As you probably know if you follow this website, last weekend I went to see Stephen Fry’s first Mythos show, Gods, at The Sage Gateshead. I’d like to say that I made the choice to see that particular installment of his three-part show deliberately, because I was more interested in it than in the other two sections: but really it was just more convenient for childcare.
My choice was arbitrary: but ever since the show, I’ve been seeing the same myths Stephen Fry was retelling, every time I switch on the TV or the computer. It’s starting to become creepy, like they’re following me…
One of the most striking features of the Gods show was its conclusion. Stephen Fry ended his session with the story of Prometheus’ punishment by Zeus. It was a dramatic ending, with an animated eagle swooping across the backdrop and finally plunging towards the audience, as the lights suddenly went out. So we all went away with the image of Prometheus and the eagle at the forefront of our minds: which made it particularly weird that the Prime Minister was filmed, less than two days later, retelling the same story to a rather bemused late-night audience…
The Brexit analogy was rather odd: but the storytelling element was perhaps even more unexpected, and clearly baffled some of Boris’ listeners. And then of course social media launched a flurry of counter-analogies, with some people suggesting that Boris should be cast as Epimetheus rather than Prometheus, and others speculating on what he stole to merit an eternal punishment. I love it when random people on Twitter start arguing about the nuances of myth – oh, and when the Daily Mail coverage includes a special information box to explain the myth.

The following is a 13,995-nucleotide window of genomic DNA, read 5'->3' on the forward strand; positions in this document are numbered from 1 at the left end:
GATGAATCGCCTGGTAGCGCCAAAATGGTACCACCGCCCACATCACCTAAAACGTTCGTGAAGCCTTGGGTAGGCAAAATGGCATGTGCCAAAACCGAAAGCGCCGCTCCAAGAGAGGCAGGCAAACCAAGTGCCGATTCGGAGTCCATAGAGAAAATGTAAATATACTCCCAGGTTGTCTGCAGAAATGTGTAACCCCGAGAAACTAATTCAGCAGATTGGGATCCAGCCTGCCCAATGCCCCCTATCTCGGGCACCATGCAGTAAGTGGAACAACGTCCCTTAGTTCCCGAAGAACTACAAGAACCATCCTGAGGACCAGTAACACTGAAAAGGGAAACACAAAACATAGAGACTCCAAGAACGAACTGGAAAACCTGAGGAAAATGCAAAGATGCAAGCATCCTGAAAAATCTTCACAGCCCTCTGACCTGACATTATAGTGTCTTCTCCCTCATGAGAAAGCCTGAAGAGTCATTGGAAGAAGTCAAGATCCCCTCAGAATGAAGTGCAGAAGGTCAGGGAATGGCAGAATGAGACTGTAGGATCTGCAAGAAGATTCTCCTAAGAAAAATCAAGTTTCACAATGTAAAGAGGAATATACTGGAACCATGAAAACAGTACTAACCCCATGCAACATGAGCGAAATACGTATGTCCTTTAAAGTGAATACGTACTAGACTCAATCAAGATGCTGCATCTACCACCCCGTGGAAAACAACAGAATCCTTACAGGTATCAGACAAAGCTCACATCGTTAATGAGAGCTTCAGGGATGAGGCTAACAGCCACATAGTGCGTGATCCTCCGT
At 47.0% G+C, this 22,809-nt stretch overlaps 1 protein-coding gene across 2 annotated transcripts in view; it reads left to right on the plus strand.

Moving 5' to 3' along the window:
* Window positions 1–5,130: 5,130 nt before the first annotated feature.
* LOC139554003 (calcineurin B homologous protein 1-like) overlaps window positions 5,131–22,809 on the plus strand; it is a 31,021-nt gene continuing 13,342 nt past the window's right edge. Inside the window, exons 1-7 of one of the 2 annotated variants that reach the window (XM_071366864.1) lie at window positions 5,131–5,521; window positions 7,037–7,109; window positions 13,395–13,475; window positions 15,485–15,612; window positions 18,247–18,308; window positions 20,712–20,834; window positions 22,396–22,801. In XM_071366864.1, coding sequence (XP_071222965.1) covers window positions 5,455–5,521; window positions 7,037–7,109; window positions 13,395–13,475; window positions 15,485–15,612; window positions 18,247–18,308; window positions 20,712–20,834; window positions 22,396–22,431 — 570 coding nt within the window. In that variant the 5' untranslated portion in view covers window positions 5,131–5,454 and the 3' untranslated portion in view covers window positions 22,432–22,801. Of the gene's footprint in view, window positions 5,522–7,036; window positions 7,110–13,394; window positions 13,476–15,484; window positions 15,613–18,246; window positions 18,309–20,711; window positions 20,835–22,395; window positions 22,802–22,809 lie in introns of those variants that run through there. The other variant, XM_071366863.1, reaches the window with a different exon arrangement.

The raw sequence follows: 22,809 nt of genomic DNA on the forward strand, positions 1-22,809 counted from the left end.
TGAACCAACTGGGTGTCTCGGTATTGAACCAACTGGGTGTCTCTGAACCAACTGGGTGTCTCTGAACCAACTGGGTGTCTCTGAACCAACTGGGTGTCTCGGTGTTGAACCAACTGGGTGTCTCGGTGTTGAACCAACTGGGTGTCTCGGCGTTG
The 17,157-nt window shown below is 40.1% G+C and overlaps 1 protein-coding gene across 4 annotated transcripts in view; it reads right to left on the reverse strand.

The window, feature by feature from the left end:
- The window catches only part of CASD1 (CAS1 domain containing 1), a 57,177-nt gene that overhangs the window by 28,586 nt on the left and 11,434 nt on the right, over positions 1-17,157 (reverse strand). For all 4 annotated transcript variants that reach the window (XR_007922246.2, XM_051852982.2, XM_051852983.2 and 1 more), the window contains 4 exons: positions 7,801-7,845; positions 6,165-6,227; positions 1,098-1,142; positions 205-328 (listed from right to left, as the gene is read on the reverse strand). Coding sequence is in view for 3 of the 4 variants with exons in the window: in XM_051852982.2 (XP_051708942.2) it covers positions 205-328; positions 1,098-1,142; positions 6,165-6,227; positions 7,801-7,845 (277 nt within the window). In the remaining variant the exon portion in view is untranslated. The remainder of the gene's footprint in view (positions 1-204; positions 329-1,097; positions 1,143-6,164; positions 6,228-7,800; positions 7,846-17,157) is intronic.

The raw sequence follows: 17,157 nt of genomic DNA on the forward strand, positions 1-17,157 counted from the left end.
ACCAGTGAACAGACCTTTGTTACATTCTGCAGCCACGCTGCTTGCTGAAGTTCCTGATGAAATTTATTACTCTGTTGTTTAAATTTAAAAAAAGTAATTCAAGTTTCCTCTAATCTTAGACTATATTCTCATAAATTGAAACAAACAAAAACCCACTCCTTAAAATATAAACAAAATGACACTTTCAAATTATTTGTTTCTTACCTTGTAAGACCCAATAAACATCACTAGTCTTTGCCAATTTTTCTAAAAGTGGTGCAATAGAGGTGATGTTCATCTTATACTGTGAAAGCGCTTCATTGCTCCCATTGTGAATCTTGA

But it wasn’t just Prometheus who was following me around: it was Arachne too. In the Gods show, Fry asks the audience – due to limited time – to choose just one of several myths for him to tell, and last Sunday the audience choice was Arachne. I was a bit disappointed in that (because I don’t think anybody tells the Arachne story as well as Ovid does), so it stuck with me. Imagine my surprise when ‘Arachne’ starts popping up on social media. The giant spider brooch worn by Lady Hale drew a great deal of attention this week, and led to lots of speculation about the message it was sending – and inevitably all of that spider speculation leads to Arachne. Since then, it feels like almost everyone I’ve talked to has mentioned it: some have even bought the t-shirt.
It’s not just those myths, either: all kinds of other myth-related stuff is swirling around in the media at the moment. For instance, we have the case of Greta Thunberg, who this week has been compared to both Cassandra and Atlas. Maybe it’s just me being very aware of it: but it seems that myth is creeping back into our social and political vocabularies. More and more, in public discourse and online, people are using it to defend themselves, to criticise others and to interpret other people’s actions.